2021 Preview: Ramped-up schedule puts NASCAR Whelen Modified Tour stars in spotlight

Paul Lambert
·6 min read

After an unpredictable 2020 season, 2021 promises to bring the same excitement Modified fans have come to love.

It all starts in Virginia at Martinsville Speedway Thursday night for the Virginia Is For Racing Lovers 200 (buy tickets | watch on TrackPass). And it will wrap up Saturday, Sept. 25, at Connecticut’s Stafford Motor Speedway with the 48th Annual NAPA Auto Parts Fall Final.

In between, plenty of action and emerging stars vying for race wins and the 37th championship in tour history.

A revamped schedule

The 2021 schedule is made up of 14 races, from Maine to Virginia, highlighted by three shared Cup weekends and three new tracks.

In just two days, the NASCAR Whelen Modified Tour returns to Martinsville for 200 laps in the series‘ first visit to the track since 2010.

After a year away due to the pandemic, both New York’s Riverhead Raceway and Oswego Speedway are back on the schedule, each with a pair of race dates. Jennerstown Speedway in Pennsylvania, which stepped in last year as the tour season-opener, has a date this year on Memorial Day weekend.

RELATED: Whelen Modified Tour Announces 2021 Schedule

The tour heads to New Hampshire Motor Speedway in July for 100 laps as part of the Cup Series weekend.

Stafford hosts three Tour races in 2021, including the 49th Annual NAPA Auto Parts Spring Sizzler in April.

There are other tracks making a long-awaited return to the schedule, too, and another making its first foray onto the Whelen Modified Tour scene.

Richmond also brings the tour south for their September Cup weekend, and Maine’s Beech Ridge Motor Speedway will see ground-pounder action for the first time since 2005.

New York International Raceway in Lancaster will host its first race on July 31. Western New York is a traditional modified hotbed, and the track joins Oswego on the schedule.

Defending Tour champion Justin Bonsignore dealt with plenty of schedule curveballs in his 2020 title run. And 2021 isn‘t a concern for him.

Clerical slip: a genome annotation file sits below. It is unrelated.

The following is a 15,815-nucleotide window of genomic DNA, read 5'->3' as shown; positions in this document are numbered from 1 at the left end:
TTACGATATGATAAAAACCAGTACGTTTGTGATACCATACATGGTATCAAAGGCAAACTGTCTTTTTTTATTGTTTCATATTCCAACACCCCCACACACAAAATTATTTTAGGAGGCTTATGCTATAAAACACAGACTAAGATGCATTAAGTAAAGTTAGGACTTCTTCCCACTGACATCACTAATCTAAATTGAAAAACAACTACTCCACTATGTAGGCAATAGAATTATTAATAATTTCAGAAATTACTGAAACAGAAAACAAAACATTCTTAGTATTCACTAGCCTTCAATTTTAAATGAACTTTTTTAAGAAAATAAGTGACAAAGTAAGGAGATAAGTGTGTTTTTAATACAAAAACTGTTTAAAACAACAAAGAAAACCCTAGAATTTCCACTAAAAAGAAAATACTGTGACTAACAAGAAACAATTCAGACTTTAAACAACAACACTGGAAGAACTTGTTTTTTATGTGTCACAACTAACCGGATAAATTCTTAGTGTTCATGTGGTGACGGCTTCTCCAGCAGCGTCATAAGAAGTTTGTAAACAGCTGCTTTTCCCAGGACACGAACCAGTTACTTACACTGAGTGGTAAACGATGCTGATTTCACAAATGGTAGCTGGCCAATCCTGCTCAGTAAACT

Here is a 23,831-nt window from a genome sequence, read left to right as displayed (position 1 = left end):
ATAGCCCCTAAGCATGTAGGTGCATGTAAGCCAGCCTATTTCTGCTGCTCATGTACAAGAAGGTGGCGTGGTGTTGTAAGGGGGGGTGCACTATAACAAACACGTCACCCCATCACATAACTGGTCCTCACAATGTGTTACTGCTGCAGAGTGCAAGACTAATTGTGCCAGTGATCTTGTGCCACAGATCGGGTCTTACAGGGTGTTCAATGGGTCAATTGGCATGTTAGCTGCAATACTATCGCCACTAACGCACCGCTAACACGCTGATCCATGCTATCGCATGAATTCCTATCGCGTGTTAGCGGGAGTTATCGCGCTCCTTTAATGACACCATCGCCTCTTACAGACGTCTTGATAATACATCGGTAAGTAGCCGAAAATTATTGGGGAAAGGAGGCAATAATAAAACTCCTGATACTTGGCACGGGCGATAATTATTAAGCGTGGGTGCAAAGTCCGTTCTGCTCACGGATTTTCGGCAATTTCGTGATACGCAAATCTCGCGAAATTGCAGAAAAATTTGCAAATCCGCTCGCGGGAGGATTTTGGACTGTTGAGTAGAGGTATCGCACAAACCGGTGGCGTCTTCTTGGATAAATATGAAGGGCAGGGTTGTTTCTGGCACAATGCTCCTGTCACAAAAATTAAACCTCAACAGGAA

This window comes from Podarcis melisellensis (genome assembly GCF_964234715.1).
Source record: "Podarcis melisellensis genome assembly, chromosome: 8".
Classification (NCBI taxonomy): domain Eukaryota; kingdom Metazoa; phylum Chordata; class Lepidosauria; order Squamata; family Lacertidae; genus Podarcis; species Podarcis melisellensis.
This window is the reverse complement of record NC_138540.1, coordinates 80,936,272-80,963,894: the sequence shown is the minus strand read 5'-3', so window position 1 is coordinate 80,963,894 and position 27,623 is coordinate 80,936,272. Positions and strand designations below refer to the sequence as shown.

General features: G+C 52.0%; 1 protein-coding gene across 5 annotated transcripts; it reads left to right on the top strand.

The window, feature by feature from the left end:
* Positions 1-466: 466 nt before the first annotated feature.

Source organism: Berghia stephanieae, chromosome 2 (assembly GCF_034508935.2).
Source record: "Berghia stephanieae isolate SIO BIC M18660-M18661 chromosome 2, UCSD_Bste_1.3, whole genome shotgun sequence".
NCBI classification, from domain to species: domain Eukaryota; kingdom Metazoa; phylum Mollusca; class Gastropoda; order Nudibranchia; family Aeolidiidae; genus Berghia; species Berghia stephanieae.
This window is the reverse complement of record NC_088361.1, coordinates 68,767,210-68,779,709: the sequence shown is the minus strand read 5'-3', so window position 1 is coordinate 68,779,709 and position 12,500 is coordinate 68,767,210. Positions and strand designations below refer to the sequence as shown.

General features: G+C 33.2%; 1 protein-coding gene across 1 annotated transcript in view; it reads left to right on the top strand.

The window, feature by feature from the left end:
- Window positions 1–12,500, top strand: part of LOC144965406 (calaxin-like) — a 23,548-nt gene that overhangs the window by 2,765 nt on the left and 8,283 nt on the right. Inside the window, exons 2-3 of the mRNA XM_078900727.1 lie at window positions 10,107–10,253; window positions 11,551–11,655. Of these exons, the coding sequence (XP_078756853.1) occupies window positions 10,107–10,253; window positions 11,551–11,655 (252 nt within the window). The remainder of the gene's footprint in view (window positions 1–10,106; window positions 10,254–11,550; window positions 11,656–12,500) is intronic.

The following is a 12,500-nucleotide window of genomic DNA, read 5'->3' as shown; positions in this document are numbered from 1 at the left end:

“I welcome the new tracks,” Bonsignore said. “Any time a new facility is willing to host the Modified Tour, that‘s a huge thing and we really appreciate the racetracks that are on the schedule this year with all the uncertainties of COVID. For them to take on the task of hosting a Tour race, that‘s really, really cool.”

Chasing down the champs

The biggest question mark coming into 2021 in terms of competition: Who is going to stop the juggernaut that is Bonsignore and the No. 51 Phoenix Communications Chevrolet team?

It‘s one of the greatest runs of success in Modified history. They‘ve finished in the top 10 in 20 straight races and inside the top five 15 consecutive times, streaks that date back to June and August of 2019. Last year, Bonsignore‘s average finish of 2.7 set the all-time record for best average finish by any Whelen Modified Tour champion.

Ron Silk was one of the hottest drivers in the series in the back half of the 2020 season. After the No. 85 team withdrew from the August race at Jennerstown, the 2011 tour champion tore off five top-three finishes including two wins to wrap up the year.

While he didn‘t win a race in 2020, Jon McKennedy rallied late in the season to finish second in the standings in his first full-time season. Working with Tommy Baldwin, McKennedy was the only driver besides Bonsignore to finish all nine races inside the top 10. McKennedy‘s average finish of 5.6 was far and away the best of his tour career.